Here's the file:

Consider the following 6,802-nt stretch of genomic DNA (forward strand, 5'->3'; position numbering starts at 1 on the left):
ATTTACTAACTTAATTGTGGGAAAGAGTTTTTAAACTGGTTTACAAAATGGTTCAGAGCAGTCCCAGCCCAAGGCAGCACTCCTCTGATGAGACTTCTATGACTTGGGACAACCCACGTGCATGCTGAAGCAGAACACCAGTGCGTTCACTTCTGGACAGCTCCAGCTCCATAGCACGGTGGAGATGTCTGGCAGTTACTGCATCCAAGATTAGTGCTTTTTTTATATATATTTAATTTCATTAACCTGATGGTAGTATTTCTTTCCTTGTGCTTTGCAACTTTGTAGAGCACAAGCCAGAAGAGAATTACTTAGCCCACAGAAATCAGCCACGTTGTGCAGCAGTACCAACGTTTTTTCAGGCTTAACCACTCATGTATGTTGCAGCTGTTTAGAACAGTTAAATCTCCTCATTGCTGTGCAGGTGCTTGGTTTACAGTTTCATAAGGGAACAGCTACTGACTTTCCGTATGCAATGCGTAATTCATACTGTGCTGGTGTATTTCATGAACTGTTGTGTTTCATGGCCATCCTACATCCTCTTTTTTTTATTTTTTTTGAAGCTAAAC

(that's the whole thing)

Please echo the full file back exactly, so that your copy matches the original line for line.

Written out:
Consider the following 6,802-nt stretch of genomic DNA (forward strand, 5'->3'; position numbering starts at 1 on the left):
ATTTACTAACTTAATTGTGGGAAAGAGTTTTTAAACTGGTTTACAAAATGGTTCAGAGCAGTCCCAGCCCAAGGCAGCACTCCTCTGATGAGACTTCTATGACTTGGGACAACCCACGTGCATGCTGAAGCAGAACACCAGTGCGTTCACTTCTGGACAGCTCCAGCTCCATAGCACGGTGGAGATGTCTGGCAGTTACTGCATCCAAGATTAGTGCTTTTTTTATATATATTTAATTTCATTAACCTGATGGTAGTATTTCTTTCCTTGTGCTTTGCAACTTTGTAGAGCACAAGCCAGAAGAGAATTACTTAGCCCACAGAAATCAGCCACGTTGTGCAGCAGTACCAACGTTTTTTCAGGCTTAACCACTCATGTATGTTGCAGCTGTTTAGAACAGTTAAATCTCCTCATTGCTGTGCAGGTGCTTGGTTTACAGTTTCATAAGGGAACAGCTACTGACTTTCCGTATGCAATGCGTAATTCATACTGTGCTGGTGTATTTCATGAACTGTTGTGTTTCATGGCCATCCTACATCCTCTTTTTTTTATTTTTTTTGAAGCTAAAC